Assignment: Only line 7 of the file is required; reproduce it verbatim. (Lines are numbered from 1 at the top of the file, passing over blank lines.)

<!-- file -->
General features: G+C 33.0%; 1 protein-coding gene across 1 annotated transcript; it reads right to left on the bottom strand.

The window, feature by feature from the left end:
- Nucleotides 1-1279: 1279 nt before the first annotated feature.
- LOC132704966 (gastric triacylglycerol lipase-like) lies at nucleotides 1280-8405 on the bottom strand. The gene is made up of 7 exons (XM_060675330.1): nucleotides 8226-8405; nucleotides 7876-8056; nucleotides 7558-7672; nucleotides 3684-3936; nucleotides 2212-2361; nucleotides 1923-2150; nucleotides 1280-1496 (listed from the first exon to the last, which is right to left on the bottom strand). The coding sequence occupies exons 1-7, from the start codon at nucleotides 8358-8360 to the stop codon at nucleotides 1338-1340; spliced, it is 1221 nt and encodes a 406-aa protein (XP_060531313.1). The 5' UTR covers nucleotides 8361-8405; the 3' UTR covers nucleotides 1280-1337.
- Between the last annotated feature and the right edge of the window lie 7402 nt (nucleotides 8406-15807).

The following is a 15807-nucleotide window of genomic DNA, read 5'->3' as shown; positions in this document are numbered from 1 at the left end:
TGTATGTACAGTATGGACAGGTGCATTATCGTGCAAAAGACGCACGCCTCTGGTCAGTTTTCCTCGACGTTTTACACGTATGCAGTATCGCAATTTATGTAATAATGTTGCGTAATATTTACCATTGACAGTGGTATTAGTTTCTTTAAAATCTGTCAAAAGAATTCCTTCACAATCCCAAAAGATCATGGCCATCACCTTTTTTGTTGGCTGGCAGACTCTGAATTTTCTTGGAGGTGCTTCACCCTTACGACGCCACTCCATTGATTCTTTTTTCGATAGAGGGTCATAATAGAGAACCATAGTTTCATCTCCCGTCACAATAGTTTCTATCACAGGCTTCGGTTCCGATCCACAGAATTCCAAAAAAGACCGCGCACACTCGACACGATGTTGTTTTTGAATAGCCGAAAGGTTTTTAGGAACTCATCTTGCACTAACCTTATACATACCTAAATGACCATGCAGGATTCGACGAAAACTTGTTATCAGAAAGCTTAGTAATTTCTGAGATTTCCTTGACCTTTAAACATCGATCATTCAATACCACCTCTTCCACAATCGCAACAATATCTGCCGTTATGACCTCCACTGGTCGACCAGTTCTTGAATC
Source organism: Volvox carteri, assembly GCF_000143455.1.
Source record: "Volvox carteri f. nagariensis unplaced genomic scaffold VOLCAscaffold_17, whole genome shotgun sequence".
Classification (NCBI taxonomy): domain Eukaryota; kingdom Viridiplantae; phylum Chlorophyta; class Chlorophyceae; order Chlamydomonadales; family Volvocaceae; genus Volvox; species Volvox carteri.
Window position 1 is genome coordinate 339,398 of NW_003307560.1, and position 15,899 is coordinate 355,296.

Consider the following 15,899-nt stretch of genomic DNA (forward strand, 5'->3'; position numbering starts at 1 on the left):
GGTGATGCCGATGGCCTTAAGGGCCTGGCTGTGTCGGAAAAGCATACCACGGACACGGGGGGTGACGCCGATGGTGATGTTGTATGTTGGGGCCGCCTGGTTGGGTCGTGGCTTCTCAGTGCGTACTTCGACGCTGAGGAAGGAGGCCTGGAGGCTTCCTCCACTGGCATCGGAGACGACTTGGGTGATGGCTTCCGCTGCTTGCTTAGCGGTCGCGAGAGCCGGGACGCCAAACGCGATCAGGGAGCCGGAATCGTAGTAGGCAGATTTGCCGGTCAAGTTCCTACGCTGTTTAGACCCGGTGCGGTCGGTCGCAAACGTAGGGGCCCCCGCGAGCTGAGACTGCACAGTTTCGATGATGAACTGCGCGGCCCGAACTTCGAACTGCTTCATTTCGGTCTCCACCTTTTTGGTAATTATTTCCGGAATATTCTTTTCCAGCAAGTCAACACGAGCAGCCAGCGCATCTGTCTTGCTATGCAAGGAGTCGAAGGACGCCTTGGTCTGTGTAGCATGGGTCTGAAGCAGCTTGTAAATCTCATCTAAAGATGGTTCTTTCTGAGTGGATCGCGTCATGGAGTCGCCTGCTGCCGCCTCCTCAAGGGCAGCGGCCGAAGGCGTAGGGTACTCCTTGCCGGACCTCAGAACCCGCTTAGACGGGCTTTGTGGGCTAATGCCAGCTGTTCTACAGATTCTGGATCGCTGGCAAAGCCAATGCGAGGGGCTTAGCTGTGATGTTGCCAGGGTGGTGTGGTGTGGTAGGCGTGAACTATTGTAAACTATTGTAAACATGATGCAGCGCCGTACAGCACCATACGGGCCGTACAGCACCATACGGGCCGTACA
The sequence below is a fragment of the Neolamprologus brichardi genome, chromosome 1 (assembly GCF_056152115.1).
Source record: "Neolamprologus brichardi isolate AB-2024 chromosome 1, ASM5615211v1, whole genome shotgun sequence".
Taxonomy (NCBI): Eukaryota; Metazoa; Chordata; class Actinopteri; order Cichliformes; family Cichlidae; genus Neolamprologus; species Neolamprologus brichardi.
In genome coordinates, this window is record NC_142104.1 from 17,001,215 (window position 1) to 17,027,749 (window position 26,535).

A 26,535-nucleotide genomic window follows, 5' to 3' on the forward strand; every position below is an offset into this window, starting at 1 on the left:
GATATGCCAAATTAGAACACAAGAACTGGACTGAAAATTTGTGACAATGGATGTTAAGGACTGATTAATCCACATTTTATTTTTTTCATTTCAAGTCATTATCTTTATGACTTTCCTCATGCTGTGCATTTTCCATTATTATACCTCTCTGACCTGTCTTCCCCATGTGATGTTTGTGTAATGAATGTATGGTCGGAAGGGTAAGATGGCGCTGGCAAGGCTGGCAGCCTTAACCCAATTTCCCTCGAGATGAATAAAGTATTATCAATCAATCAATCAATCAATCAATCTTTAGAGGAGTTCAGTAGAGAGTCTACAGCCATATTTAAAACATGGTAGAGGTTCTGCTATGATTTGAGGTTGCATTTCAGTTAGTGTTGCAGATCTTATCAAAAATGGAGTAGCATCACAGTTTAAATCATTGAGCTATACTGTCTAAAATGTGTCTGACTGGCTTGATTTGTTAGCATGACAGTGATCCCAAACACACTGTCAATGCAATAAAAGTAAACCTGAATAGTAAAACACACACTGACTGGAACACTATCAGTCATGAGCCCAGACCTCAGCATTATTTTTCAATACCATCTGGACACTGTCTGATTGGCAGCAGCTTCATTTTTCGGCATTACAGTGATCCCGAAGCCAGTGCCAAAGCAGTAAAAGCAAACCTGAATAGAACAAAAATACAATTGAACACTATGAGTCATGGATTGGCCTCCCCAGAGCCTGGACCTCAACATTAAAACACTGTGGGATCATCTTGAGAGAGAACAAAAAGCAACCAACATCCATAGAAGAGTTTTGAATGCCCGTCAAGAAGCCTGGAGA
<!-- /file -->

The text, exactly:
TGTATGTACAGTATGGACAGGTGCATTATCGTGCAAAAGACGCACGCCTCTGGTCAGTTTTCCTCGACGTTTTACACGTATGCAGTATCGCAATTTATGTAATAATGTTGCGTAATATTTACCATTGACAGTGGTATTAGTTTCTTTAAAATCTGTCAAAAGAATTCCTTCACAATCCCAAAAGATCATGGCCATCACCTTTTTTGTTGGCTGGCAGACTCTGAATTTTCTTGGAGGTGCTTCACCCTTACGACGCCACTCCATTGATTCTTTTTTCGATAGAGGGTCATAATAGAGAACCATAGTTTCATCTCCCGTCACAATAGTTTCTATCACAGGCTTCGGTTCCGATCCACAGAATTCCAAAAAAGACCGCGCACACTCGACACGATGTTGTTTTTGAATAGCCGAAAGGTTTTTAGGAACTCATCTTGCACTAACCTTATACATACCTAAATGACCATGCAGGATTCGACGAAAACTTGTTATCAGAAAGCTTAGTAATTTCTGAGATTTCCTTGACCTTTAAACATCGATCATTCAATACCACCTCTTCCACAATCGCAACAATATCTGCCGTTATGACCTCCACTGGTCGACCAGTTCTTGAATC